Ford v. Department of Corrections & Graf v. Department of Corrections
Submitted by New Jersey Criminal Lawyer, Jeffrey Hark.
The facts of both of these cases go as follows: in Ford, Plaintiff in this case was an inmate appealing the denial of his claim for reimbursement for lost, damages, or destroyed property. As he moved from pre-trial hearing detention to general population, his belongings were returned from the inventory list, but plaintiff refused to initial a form stating he received all of his belongings. Plaintiff did so because he stated that there was a television that was not returned to him during this inventory return, and thus he made this claim for loss. However, plaintiff did not mention this television when he received his inventory. In fact, he did not make the claim for loss until one week after he received his belongings. The appellate division reasoned that they could not overrule the DOC because they followed the correct, applicable law. The Superior Court of New Jersey denied plaintiff’s claim.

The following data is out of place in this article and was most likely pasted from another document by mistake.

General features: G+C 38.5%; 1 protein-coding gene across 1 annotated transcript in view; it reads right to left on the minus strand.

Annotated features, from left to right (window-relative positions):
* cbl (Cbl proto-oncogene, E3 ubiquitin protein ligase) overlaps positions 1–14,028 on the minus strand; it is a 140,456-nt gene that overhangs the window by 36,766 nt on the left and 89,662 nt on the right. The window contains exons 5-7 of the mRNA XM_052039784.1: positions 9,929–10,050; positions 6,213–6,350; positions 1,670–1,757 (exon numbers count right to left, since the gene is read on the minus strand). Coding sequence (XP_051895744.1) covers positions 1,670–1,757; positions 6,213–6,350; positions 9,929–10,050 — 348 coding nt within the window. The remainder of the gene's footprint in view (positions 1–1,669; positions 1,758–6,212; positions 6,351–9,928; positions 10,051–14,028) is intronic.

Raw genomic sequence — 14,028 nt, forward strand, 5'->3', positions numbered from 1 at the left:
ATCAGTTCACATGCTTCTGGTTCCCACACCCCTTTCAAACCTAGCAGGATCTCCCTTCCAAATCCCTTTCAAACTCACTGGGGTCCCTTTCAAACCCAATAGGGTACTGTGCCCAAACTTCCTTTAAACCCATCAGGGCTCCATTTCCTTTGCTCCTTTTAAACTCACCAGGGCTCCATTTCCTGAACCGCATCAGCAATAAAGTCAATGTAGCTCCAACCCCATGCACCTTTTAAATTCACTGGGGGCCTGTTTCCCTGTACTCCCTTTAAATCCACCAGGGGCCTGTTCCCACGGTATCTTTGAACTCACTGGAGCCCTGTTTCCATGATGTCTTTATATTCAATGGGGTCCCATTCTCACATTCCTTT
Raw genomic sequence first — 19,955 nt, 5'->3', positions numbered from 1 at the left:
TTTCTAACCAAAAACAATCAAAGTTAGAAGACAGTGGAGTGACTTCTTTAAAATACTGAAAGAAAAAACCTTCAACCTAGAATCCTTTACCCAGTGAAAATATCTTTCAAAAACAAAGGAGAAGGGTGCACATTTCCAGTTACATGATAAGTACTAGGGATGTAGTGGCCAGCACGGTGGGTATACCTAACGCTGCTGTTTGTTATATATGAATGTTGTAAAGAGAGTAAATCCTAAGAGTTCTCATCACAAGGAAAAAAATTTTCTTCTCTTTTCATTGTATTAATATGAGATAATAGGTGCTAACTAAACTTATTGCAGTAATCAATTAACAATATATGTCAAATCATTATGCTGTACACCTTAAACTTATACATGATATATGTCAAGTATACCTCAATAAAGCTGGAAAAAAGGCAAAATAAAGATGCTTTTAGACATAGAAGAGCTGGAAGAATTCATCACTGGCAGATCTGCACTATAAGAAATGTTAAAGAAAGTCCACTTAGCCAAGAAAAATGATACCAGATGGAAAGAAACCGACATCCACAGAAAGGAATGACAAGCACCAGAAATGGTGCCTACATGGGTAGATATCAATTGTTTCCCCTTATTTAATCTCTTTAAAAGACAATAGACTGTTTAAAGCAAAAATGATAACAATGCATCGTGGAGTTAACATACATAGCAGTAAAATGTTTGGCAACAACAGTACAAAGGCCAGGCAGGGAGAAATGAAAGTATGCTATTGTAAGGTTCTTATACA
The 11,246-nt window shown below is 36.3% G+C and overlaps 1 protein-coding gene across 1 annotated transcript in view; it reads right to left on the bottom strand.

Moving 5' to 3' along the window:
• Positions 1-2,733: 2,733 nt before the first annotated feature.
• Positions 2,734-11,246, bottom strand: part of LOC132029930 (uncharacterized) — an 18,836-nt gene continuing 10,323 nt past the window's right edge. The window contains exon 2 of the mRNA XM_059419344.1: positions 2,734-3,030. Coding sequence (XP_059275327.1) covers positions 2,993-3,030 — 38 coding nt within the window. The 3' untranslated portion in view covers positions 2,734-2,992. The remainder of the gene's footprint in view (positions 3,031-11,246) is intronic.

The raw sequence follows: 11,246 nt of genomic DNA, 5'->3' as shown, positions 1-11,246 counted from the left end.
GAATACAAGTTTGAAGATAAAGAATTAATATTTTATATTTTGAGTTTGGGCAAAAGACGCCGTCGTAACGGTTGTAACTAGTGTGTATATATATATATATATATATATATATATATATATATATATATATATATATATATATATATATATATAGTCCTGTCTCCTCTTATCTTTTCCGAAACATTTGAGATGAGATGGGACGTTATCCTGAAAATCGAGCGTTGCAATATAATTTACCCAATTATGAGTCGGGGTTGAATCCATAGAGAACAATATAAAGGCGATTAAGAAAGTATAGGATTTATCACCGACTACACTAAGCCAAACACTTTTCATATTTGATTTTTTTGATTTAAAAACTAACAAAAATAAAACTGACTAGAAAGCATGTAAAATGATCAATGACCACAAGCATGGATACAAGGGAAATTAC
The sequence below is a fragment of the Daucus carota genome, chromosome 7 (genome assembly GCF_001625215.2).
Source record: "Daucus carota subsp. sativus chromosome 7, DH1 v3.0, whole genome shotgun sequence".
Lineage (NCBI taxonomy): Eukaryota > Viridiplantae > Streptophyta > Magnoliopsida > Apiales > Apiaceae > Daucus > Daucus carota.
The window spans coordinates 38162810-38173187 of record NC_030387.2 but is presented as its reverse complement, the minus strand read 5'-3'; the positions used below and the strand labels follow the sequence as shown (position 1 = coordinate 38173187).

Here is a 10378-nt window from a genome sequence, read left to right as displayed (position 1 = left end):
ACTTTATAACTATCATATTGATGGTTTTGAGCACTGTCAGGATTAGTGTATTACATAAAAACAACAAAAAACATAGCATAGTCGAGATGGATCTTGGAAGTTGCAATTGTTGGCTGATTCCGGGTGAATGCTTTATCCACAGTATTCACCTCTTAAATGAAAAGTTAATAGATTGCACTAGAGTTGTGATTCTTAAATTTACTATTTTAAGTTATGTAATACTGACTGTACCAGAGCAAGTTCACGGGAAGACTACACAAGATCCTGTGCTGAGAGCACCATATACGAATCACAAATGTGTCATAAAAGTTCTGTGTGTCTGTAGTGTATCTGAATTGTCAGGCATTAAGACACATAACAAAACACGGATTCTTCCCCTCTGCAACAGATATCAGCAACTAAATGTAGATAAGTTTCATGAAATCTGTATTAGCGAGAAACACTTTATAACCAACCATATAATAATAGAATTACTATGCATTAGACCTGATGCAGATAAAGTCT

In Graf, This case comes from an appealed denial from the Department of Corrections denying plaintiff’s application to be reclassified and placed in “full minimum status.” Plaintiff was convicted of murder in 1986 and was sentenced to an aggregate term of life imprisonment with thirty-two years of parole ineligibility. When viewing the appeal, the Superior Court reasoned that they did not have the authority to overrule the DOC as they followed the correct, applicable law. The Superior Court of New Jersey denied plaintiff’s claim.
The court in both cases determined their rulings on similar grounds. Both courts reasoned for the appellate division to overrule the Department of Corrections, the ruling needs to be arbitrary and capricious. The court stated in both cases that the Department of Corrections followed the correct legal outline to avoid an arbitrary and capricious ruling. Thus, the court found in both cases that it did not have the authority to overrule the “DOC” because the legal framework was followed. If the court were to overrule the DOC it would not be respecting the division between the executive and judicial branch. Due to this divide, both courts ruled that they did not have the authority to overrule and affirmed the decisions of the Department of Corrections.